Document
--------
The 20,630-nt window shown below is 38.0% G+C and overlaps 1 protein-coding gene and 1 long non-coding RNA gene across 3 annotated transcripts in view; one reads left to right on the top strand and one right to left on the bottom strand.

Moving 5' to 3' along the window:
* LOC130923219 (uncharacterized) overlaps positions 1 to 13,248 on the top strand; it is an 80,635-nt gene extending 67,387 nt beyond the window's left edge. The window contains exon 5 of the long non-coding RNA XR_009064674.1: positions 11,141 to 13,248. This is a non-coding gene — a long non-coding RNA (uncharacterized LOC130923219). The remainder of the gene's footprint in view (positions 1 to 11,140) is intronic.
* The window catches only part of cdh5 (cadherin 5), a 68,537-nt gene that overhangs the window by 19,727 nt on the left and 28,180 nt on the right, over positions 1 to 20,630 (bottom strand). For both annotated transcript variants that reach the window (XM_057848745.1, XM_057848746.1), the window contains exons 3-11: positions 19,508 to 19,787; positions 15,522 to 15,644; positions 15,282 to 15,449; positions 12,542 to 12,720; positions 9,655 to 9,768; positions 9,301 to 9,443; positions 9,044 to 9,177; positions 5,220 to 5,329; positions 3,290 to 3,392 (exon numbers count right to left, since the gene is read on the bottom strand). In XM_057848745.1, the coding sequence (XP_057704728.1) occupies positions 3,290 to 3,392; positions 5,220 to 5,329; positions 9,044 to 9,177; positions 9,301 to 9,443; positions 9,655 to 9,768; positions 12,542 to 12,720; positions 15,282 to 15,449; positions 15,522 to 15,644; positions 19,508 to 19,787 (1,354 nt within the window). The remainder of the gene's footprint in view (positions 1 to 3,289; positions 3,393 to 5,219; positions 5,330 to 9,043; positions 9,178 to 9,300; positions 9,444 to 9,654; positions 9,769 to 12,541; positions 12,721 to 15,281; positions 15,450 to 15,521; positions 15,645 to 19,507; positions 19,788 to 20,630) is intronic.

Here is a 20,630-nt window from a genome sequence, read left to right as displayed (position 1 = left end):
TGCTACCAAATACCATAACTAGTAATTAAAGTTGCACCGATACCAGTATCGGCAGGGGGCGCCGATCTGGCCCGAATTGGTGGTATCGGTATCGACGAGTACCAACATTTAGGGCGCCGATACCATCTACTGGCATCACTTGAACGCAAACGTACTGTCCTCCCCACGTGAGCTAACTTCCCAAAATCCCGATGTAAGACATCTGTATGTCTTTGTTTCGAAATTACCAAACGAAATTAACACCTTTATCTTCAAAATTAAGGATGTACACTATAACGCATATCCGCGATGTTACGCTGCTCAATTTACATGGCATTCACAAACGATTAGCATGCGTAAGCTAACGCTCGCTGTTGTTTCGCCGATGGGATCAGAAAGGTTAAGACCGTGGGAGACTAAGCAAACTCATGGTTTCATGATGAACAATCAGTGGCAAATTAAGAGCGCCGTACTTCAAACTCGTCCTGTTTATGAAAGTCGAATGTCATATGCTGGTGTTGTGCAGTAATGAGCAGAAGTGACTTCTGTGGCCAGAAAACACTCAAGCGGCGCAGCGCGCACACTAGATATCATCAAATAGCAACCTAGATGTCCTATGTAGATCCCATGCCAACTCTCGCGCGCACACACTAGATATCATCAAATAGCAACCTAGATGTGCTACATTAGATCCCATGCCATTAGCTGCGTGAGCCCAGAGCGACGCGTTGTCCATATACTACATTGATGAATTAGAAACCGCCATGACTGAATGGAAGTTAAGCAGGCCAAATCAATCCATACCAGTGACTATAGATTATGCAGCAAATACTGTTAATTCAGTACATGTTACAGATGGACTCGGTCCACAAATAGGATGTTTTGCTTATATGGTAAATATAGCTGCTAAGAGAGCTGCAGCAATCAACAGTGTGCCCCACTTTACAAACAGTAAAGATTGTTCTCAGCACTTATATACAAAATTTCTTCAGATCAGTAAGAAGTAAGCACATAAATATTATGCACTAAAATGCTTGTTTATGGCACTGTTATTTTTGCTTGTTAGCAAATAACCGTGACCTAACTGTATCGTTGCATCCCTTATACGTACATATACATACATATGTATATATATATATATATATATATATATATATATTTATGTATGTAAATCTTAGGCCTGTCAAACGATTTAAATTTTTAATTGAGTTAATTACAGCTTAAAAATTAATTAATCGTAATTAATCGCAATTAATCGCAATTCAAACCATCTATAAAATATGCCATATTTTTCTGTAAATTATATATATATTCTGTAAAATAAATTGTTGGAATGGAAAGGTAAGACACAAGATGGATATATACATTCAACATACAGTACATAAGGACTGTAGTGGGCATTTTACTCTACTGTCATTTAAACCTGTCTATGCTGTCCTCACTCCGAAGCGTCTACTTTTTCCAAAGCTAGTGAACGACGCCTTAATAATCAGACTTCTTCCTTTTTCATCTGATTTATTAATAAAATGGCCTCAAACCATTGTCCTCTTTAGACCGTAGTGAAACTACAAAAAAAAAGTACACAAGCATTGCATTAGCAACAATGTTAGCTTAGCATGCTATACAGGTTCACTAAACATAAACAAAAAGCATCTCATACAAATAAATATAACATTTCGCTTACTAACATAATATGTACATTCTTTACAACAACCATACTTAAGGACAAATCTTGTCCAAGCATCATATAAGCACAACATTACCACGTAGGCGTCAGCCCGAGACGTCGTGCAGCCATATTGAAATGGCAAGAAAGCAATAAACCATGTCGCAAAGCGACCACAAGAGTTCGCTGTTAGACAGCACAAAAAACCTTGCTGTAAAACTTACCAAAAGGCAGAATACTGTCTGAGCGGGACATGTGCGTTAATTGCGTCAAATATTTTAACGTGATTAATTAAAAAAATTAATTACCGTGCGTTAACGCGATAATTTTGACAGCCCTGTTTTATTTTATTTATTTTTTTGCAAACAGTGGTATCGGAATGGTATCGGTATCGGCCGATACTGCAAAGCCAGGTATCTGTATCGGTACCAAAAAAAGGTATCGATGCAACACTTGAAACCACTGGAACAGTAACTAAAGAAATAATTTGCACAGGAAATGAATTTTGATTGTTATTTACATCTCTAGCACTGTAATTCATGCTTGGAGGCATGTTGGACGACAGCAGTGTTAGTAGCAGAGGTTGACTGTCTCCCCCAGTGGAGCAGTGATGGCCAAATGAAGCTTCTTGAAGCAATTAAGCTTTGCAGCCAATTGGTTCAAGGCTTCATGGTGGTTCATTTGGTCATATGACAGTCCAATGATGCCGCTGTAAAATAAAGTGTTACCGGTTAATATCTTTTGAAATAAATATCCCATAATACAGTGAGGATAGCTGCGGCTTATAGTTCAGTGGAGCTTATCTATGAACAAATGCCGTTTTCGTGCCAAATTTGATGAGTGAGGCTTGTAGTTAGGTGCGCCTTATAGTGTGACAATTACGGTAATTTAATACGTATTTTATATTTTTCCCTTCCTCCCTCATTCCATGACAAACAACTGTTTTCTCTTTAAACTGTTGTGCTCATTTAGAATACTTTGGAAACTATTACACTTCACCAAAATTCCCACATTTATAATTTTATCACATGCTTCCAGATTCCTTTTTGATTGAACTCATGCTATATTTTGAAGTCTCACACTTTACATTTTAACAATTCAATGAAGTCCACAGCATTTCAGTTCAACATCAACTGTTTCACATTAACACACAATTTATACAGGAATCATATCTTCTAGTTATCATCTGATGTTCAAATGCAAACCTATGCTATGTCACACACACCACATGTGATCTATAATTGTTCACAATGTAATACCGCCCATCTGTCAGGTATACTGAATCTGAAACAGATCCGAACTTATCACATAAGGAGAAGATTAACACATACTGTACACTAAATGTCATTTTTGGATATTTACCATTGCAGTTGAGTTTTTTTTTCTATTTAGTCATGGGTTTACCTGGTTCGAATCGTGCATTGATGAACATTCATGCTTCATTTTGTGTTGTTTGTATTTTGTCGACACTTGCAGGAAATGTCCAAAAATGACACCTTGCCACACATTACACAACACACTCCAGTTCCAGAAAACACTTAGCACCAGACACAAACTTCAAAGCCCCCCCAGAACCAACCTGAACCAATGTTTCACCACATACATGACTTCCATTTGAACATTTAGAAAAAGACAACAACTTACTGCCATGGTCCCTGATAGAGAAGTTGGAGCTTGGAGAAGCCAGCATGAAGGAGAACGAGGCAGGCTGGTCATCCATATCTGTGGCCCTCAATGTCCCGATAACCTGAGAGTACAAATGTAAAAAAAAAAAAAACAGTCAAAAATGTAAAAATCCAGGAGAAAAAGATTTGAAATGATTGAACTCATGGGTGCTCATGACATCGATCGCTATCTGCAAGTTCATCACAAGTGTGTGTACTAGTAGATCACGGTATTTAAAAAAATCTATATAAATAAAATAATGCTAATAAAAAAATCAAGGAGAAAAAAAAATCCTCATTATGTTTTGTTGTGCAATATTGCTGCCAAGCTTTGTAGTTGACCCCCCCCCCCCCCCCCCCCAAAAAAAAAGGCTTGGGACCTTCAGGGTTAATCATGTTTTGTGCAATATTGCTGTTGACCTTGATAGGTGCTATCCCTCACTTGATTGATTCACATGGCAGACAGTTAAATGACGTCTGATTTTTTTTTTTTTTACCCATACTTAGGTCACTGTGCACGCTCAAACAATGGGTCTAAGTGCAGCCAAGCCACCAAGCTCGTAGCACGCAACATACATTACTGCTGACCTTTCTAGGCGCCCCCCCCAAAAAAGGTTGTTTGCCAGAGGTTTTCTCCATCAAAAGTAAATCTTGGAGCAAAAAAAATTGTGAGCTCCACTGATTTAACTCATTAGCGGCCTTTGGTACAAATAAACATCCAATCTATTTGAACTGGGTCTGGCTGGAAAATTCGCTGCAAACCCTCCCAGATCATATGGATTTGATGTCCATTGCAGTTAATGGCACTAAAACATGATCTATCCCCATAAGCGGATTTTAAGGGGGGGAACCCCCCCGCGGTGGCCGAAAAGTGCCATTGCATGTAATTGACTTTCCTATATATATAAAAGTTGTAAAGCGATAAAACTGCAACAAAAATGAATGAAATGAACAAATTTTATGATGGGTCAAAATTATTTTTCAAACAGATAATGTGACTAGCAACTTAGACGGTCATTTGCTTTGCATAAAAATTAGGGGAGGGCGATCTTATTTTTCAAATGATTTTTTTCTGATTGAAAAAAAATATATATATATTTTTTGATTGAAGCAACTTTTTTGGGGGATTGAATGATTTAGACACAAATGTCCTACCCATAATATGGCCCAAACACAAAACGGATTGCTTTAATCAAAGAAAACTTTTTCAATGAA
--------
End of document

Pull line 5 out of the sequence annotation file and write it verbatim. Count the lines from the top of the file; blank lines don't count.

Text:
Here is a 20,630-nt window from a genome sequence, read left to right as displayed (position 1 = left end):